Recent research of parents in Russia and the United States, as well as children’s literature in both countries, highlights how cultural differences in socializing emotions begin before children even start attending school. Specifically, the research found that Russian parents are more likely than U.S. parents to read stories to their children that feature negative emotions, such as fear, anger and sadness.
“In the U.S., there’s an emphasis on the value of positive emotions – such as happiness or pride,” says Amy Halberstadt, co-author of a paper describing both studies and a professor of psychology at North Carolina State University.
“In Russia, there’s more nuance,” says Yulia Chentsova-Dutton, corresponding author of the paper and an associate professor of psychology at Georgetown University. “Russian culture seems to value all emotions – including negative emotions – and it is important to learn from these emotions.
“Because the stories we read and hear as children often inform which emotions we value, we wanted to see how those stories might differ across these two cultures.”
To that end, the researchers conducted two studies. In the first study, the researchers recruited 322 parents who had children under the age of 10. The parents belonged to three groups: 72 parents were born in the U.S. and lived there; 72 parents were born in Russia, but lived in the U.S.; and 178 parents were born in Russia and lived there.
In this study, the researchers asked parents to describe the extent to which the books they read to their children depicted 10 different emotions – six positive ones and four negative ones.
“There were no differences across groups when it came to the frequency of positive emotions – everybody likes a book with some positivity,” says Anita Adams, a graduate student at the University of Kentucky who worked on the project as an undergraduate at NC State. “However, Russian parents chose to read books with more negative emotions than U.S. parents. Russian-American parents were somewhere in between those two groups.”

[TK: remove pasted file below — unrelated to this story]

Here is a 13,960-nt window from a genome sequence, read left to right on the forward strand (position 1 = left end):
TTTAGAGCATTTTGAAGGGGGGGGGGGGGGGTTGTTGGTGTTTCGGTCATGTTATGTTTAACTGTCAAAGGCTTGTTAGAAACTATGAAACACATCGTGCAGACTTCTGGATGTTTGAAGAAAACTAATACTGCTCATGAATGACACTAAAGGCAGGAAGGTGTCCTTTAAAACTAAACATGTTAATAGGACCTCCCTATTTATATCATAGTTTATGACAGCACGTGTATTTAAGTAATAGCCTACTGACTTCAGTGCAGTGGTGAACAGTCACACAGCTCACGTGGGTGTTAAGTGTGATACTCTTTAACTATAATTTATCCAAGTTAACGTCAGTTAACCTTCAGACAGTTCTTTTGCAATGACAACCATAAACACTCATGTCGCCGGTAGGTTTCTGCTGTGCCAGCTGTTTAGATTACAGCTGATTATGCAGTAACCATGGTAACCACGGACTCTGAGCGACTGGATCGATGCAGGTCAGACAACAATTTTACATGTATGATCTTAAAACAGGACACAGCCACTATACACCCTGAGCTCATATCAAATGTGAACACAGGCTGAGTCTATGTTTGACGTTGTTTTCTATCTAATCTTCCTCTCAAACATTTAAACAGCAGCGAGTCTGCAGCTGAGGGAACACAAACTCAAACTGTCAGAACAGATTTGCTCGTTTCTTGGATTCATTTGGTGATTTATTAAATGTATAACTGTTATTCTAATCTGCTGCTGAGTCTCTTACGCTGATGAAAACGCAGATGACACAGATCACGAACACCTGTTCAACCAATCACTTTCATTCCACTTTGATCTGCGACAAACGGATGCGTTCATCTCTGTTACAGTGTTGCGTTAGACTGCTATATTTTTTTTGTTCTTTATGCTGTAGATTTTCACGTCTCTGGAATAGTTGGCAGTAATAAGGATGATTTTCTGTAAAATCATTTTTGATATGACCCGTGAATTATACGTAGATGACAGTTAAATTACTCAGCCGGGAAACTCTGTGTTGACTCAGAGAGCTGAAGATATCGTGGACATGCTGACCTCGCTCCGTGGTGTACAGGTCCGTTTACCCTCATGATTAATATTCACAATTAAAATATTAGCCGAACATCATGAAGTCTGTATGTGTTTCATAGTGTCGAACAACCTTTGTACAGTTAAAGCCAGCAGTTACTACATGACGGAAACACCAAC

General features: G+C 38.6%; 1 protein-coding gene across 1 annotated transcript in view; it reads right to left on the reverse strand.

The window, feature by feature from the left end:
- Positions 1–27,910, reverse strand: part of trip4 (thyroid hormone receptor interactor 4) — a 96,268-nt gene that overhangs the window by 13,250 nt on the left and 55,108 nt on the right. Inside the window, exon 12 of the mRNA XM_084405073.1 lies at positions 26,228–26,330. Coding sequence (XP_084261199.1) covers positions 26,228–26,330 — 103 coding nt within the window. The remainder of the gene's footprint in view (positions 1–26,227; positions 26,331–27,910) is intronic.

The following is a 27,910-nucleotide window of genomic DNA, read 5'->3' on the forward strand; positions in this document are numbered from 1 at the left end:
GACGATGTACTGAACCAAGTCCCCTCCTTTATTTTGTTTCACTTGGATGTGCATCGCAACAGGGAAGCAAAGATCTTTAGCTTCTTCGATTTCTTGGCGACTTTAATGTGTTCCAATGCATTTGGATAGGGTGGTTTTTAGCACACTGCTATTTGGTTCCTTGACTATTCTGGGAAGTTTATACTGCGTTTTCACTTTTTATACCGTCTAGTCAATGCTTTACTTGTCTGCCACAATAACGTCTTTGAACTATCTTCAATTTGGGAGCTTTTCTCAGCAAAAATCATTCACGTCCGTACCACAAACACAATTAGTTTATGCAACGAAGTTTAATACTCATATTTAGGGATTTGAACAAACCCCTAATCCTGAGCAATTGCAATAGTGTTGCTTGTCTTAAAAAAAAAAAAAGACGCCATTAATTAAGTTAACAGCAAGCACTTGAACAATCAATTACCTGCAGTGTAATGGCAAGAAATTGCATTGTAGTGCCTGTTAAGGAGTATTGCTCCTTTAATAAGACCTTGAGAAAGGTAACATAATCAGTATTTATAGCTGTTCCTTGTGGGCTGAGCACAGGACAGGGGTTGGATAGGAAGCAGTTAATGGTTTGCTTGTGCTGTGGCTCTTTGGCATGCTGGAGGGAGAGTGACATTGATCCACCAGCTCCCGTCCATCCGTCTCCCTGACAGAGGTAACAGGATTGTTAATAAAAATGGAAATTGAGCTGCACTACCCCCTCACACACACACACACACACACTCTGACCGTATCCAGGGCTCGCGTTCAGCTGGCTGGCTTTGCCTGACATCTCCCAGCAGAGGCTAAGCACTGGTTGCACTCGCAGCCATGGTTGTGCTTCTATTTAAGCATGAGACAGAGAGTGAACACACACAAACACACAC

And, when the researchers looked at parents’ beliefs about the value of sadness, they found that Russian parents valued the experience of sadness more than U.S. parents.
“That value seemed to be part of why they were willing to engage more with their children about negative emotions in general,” Halberstadt says.
The second study evaluated the 40 best-selling fiction books aimed at preschool-age children in the U.S. and Russia. The researchers analyzed the text and illustrations of all 80 books to assess the range and frequency of positive and negative emotions.
This study found that a wider range of emotions are represented in the children’s books that are popular in Russia, as compared to children’s books popular in the U.S. Specifically, the text of Russian books referenced anger and sadness more often than the U.S. books; and illustrations in Russian books depicted happiness, anger and fear more frequently than the U.S. books. The researchers found this even when they accounted for differences in the length of texts and the number of illustrations featuring facial expressions.
“Taken together, these studies highlight how Russian parents engage with their children about emotions differently than U.S. parents,” Halberstadt says. “Simply put, the study suggests Russian parents are more likely to support opportunities to engage with their young children about challenging emotions, such as anger and sadness.
“Future studies may want to explore what this might mean in terms of providing children more tools with which to navigate difficult emotions.”
The paper, “And They All Lived Unhappily Ever After: Positive and Negative Emotions in American and Russian Picture Books,” is published in the journal Emotion. The paper was co-authored by Anna Leontyeva, who participated in the first study while a graduate student at Georgetown.
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And They All Lived Unhappily Ever After: Positive and Negative Emotions in American and Russian Picture Books
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